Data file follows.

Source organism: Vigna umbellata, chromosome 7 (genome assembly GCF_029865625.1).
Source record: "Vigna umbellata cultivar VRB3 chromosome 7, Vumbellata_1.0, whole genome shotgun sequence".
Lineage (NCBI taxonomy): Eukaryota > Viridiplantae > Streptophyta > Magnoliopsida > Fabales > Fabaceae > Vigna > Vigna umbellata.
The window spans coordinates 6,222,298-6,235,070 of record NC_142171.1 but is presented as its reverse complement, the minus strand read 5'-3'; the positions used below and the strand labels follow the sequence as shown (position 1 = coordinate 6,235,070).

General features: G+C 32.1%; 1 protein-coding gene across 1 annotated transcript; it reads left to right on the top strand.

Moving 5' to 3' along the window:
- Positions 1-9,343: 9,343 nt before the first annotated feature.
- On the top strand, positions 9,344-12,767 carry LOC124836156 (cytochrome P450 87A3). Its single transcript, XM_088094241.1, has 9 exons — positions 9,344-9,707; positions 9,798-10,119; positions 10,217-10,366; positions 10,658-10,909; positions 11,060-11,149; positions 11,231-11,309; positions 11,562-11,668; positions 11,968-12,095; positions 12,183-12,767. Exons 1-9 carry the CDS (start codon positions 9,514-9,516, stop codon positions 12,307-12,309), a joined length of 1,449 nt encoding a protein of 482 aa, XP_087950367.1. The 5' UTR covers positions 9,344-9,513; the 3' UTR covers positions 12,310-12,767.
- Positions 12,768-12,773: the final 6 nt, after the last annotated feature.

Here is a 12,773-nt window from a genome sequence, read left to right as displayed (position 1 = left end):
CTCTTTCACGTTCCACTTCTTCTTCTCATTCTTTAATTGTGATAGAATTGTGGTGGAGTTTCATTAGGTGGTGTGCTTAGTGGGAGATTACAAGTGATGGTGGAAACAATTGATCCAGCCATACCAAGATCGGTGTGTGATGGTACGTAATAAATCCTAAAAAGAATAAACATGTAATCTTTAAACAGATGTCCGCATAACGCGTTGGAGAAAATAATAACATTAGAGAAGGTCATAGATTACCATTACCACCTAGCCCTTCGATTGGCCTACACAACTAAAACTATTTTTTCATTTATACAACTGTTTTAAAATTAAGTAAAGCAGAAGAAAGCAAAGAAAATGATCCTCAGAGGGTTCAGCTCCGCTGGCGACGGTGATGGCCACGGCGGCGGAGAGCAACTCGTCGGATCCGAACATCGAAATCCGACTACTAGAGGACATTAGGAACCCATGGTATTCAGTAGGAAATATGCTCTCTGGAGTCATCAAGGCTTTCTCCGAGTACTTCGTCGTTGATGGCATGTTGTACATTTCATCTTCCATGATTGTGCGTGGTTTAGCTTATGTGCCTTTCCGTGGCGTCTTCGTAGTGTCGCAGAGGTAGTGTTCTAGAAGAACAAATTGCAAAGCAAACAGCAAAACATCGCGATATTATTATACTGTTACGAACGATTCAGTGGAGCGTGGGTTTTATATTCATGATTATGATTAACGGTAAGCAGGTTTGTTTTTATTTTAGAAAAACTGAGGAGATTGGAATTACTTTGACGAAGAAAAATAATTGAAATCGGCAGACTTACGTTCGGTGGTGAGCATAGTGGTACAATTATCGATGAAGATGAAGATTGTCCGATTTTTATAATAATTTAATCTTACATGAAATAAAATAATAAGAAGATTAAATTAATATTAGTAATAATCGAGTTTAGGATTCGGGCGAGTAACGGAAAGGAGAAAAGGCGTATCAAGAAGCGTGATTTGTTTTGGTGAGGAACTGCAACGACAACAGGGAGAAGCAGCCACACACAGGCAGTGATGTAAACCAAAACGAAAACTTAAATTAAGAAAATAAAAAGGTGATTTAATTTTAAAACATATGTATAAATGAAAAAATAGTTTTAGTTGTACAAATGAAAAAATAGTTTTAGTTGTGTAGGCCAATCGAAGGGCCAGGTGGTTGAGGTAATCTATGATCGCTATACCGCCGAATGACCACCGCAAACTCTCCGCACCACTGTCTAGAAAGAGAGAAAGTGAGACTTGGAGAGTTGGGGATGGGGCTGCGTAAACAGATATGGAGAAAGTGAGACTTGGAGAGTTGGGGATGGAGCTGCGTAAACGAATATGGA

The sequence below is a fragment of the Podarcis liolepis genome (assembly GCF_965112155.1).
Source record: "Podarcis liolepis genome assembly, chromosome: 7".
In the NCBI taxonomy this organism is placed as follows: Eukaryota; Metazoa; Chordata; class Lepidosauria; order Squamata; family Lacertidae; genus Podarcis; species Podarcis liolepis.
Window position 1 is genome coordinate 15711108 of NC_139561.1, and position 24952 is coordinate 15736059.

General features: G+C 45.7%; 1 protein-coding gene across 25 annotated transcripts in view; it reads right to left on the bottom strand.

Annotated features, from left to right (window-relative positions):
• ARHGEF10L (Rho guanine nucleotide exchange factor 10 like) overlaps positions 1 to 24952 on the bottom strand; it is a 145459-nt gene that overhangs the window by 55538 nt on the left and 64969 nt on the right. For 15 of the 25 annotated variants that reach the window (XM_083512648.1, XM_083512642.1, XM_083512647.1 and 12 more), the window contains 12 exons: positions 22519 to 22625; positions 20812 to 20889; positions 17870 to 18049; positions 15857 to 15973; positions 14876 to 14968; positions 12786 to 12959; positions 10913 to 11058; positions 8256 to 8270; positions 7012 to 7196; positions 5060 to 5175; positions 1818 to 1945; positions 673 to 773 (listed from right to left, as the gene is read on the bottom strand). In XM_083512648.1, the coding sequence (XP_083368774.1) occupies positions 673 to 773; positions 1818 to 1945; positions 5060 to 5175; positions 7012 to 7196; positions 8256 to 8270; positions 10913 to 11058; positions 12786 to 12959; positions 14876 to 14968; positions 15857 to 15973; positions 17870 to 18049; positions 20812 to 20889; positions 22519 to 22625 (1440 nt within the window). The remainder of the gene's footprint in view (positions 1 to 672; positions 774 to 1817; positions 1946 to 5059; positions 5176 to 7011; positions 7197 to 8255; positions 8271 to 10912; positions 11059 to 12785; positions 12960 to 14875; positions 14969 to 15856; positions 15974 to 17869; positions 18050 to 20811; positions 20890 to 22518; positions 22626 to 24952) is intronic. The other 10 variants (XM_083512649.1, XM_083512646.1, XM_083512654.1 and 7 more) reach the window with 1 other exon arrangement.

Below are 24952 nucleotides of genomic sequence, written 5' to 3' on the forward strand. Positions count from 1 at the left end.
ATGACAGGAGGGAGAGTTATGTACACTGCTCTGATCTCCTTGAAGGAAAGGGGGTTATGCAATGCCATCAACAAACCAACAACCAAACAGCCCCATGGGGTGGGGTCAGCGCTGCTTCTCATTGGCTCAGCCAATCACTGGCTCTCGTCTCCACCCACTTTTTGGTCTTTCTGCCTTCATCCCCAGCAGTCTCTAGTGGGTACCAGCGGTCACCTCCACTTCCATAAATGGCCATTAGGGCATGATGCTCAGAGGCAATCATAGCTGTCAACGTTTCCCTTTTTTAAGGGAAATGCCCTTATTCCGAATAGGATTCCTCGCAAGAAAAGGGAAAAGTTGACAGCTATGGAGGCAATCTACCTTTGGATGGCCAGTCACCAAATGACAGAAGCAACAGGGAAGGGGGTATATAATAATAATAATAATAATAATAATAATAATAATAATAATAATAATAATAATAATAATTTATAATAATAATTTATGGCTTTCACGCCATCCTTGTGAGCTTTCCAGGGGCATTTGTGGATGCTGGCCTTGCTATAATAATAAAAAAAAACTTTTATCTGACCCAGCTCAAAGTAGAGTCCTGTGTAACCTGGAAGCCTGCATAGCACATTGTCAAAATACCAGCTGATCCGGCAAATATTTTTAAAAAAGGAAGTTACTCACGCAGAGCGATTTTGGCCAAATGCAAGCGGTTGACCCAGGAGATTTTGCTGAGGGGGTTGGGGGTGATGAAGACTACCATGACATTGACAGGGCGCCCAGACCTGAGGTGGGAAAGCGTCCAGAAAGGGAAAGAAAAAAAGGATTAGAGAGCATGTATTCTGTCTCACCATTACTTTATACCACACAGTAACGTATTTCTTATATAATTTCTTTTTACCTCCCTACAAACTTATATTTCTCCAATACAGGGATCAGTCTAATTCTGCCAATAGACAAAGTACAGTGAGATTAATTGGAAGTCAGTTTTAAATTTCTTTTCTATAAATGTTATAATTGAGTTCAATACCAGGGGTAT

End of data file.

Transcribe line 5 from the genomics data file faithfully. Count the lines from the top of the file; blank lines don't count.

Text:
General features: G+C 32.1%; 1 protein-coding gene across 1 annotated transcript; it reads left to right on the top strand.